Throughout 2012, local, state and national lawmakers will propose hundreds of measures that will directly impact the financial bottom line and business operations of National Apartment Association members, and others in the multi-family housing industry. While NAA actively monitors more than 100 policy issues, this update focuses on five high-priority issues that are at the top of the list for many NAA members.
1) Budget Issues
Most states remain worried about increasing spending and are still attempting to increase fees to avoid increasing debt again this year. As policymakers explore different options for balancing budgets, landlords should understand that several of these options are likely to include fee increases for public services, such as water and trash removal, as well as expanding existing taxes to goods and services that are untaxed right now. Examples of industry-specific tactics include proposals to tax rent payments as a shelter service, special assessments on individual apartment communities to cover “fair share” costs of life safety services, and fee-based rental property inspections programs.
2) Fair Housing and
Employment Protections for Convicted Criminals
In an attempt to avoid any discrimination, lawmakers in a growing number of cities and states are considering legislation to prevent inquiries concerning criminal charges and convictions from appearing on rental housing applications. The NAA feels that these proposals prohibit rental housing providers from exercising strict due diligence in all aspects of potential resident screening, recklessly endanger the safety of apartment personnel and residents, and expose rental housing owners to legal liability.
3) Bed Bugs
Bed bug legislation continues to be a hot topic as lawmakers attempt to delineate the tenants’ and landlords’ rights and responsibilities. The NAA continues to watch carefully the different legislative pieces being enacted in states across the nation, as well as on the federal level for federally-assisted housing.
4) Source of Income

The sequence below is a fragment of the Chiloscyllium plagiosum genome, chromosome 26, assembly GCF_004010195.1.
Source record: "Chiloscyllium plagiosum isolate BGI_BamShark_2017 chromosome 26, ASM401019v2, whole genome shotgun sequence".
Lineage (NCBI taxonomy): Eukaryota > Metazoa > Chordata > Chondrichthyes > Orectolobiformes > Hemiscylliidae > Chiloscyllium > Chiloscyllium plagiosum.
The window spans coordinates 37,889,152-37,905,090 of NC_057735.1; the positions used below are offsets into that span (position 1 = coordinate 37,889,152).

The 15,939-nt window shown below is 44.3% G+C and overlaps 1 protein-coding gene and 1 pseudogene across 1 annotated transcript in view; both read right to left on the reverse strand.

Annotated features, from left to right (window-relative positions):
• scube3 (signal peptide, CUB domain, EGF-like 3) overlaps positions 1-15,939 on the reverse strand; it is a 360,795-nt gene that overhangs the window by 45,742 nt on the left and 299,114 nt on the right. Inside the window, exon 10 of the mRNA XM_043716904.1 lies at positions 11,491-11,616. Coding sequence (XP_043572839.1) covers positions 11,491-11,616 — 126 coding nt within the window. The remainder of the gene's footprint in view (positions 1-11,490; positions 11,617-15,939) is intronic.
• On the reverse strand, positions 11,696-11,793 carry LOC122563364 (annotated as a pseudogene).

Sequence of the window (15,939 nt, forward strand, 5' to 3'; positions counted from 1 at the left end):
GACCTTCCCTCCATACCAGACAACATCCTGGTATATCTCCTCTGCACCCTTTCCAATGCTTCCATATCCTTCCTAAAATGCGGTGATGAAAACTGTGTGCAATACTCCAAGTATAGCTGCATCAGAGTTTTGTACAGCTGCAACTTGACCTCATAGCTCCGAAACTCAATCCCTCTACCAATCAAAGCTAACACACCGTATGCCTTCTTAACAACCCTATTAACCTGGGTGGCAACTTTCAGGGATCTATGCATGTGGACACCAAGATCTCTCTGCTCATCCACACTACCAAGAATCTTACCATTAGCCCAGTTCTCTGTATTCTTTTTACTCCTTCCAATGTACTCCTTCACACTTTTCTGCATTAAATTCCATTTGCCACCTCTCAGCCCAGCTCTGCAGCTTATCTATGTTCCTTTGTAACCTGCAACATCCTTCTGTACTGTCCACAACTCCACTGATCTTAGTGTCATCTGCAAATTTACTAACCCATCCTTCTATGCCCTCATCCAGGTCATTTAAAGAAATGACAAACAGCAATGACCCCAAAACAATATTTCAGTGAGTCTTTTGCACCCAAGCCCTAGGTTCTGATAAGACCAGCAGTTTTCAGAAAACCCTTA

The NAA attempts to keep “source of income” legislation in control—keeping it from being a protected class in some states, helping fight litigation in other areas, and maintaining reasonable inspection requirements and administrative rules for those states (including Utah) where Source of Income is a protected class.
In the absence of comprehensive immigration reform coming from Congress, certain state and local governments have attempted to enact legislation criminalizing the renting to or hiring of undocumented immigrants. The NAA worries that the actions of these states will promote similar legislation, which will have negative consequences for those in the multifamily housing industry. Among other things, immigration ordinances generally require prospective tenants to obtain occupancy permits and declare on rental applications that they are here legally. In some cases, these measures have made property owners responsible for collection and submitting these application materials to local officials—effectively requiring rental owners to assume the role of federal law enforcement officials. In most cases, owners found to have knowingly rented to illegal immigrants in violation of these ordinances are subject to fines. There is also the potential for additional delays in filling vacant units as the application process would be slowed by screening for legal statuses.